How to Read This Book
Before moving to the chapters themselves, it is worth offering some clarifications about the book and guidance on how to read it. In terms of its contents, the book’s chapters represent an impressively broad range of Christian engagements with peacemaking, but they do not aspire to offer a comprehensive account of such action. Many further examples could be identified and explored. Indeed, it is our hope that this book will help to open up this field and stimulate further research.
Stylistically, most of the chapters in this volume pursue a strongly narrative approach. This approach is intentional. On the one hand, stories are basic to the social sciences because they represent perhaps the most fundamental form of interpersonal communication. Readers should not be surprised to find stories told in a number of different ways, using a range of social-scientific methods, including ethnography, history and biography. Autobiography and first-hand accounts also feature, for many of the chapters are written by participants in the events described. This lends an immediacy and evocativeness to the writing. Readers should not expect each author to conform to the purported virtue of scholarly detachment, which is in any case largely mythical. Likewise, theologising has not been expunged from the text, though neither has it been required. This inclusiveness of the theological is out of a conviction that a mature conversation about religion will not blindside practitioners themselves. The hope is that this approach is provocative and stimulating for readers, regardless of their own locations. Those authors who own a theological position themselves represent a range of different traditions and perspectives.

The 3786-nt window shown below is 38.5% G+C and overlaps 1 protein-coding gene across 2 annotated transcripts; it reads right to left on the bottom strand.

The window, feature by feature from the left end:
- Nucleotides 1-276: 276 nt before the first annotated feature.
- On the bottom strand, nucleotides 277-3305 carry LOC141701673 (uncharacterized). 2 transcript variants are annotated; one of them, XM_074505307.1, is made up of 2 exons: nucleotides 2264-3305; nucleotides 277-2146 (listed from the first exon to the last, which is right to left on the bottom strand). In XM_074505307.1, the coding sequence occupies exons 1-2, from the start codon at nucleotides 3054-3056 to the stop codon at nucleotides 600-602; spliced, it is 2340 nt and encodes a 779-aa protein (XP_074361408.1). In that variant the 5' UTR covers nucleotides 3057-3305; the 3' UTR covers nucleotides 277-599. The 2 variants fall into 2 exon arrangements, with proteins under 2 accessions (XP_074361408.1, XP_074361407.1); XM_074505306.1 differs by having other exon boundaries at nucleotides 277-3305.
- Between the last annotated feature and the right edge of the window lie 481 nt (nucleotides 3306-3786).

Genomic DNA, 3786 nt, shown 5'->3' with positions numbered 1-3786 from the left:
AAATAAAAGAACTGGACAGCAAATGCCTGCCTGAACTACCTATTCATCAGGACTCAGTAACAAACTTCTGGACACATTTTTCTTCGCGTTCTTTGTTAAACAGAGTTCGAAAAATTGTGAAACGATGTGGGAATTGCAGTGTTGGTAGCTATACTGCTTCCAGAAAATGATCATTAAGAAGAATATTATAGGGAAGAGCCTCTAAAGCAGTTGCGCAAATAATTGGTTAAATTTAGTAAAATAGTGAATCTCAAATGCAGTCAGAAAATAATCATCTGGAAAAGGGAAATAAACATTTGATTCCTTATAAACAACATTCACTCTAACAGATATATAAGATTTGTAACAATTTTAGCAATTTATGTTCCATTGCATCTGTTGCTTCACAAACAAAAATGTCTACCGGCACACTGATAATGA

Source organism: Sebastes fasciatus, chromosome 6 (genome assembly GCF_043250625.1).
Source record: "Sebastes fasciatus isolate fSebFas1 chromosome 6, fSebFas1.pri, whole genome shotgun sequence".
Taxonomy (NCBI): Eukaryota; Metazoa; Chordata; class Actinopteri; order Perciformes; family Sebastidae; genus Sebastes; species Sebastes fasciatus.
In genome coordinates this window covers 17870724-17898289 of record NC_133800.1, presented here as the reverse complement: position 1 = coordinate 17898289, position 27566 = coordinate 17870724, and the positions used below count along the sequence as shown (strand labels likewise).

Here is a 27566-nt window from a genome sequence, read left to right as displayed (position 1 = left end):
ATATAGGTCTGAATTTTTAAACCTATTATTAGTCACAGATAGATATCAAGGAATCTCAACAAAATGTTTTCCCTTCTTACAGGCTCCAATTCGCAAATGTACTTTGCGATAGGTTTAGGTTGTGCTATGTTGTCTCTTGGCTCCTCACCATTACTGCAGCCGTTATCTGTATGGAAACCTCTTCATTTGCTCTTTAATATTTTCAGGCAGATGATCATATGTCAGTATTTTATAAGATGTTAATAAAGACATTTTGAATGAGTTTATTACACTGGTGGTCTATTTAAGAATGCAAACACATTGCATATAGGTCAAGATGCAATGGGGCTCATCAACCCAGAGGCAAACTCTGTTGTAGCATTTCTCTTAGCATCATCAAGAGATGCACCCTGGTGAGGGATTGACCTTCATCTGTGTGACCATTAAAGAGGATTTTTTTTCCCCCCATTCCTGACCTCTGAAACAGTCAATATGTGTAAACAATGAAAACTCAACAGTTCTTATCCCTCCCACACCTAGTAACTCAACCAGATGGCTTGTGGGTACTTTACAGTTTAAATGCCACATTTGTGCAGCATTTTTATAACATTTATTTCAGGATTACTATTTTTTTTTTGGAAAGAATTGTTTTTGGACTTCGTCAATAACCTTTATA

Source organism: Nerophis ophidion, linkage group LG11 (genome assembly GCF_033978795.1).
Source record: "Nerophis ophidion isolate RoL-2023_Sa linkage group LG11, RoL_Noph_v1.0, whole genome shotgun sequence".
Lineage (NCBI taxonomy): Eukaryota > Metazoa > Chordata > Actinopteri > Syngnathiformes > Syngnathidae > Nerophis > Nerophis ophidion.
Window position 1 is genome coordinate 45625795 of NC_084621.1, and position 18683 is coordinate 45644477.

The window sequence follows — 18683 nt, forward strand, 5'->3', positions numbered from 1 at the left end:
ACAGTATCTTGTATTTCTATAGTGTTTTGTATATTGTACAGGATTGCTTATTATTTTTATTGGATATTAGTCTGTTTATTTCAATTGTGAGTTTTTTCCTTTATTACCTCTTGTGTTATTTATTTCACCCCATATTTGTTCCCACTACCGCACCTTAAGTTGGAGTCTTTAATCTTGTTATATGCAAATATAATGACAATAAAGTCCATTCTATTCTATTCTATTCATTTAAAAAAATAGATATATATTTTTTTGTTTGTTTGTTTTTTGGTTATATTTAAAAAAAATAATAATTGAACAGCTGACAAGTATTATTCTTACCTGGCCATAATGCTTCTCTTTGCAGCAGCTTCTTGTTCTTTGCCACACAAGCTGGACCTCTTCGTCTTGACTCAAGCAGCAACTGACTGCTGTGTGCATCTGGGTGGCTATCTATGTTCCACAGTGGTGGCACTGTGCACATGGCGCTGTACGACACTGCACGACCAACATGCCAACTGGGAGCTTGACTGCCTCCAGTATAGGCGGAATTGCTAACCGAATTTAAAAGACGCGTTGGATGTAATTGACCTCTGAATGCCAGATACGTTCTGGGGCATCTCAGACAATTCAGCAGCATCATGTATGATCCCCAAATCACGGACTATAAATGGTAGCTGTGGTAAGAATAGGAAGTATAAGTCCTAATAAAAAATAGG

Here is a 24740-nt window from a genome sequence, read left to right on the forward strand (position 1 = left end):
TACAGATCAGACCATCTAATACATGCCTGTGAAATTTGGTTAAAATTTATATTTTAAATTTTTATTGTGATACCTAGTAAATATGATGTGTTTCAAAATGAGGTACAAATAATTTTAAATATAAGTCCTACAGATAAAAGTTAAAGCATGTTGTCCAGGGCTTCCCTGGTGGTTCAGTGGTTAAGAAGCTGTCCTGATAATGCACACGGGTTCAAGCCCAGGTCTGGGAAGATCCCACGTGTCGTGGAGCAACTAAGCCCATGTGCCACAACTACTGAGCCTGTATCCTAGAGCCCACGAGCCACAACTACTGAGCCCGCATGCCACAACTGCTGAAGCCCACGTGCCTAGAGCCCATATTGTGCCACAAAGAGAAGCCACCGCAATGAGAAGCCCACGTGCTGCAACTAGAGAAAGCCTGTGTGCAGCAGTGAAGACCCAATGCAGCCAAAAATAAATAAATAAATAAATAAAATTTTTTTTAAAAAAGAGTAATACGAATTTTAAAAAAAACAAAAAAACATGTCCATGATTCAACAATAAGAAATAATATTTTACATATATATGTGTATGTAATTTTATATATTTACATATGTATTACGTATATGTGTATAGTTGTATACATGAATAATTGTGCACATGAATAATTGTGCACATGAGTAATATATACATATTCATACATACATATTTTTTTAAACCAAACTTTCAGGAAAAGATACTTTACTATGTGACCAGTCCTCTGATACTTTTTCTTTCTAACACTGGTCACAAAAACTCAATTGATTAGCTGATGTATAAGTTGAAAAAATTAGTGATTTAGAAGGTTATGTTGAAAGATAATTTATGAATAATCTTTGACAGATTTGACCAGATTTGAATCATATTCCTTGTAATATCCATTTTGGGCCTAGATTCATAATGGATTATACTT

In its attempt to furnish accessible, engaging accounts available to a broad readership, the volume can be read as a form of ‘public history’ or ‘public anthropology’. A primary virtue of a narrative approach is the capacity of stories to engage a wide audience. Accessibility is further enhanced because of the brevity of each of the chapters. These are concise and focused interventions in particular themes, topics and events. References have been kept to a minimum, and are located in endnotes largely to signal places where those wanting further information might start.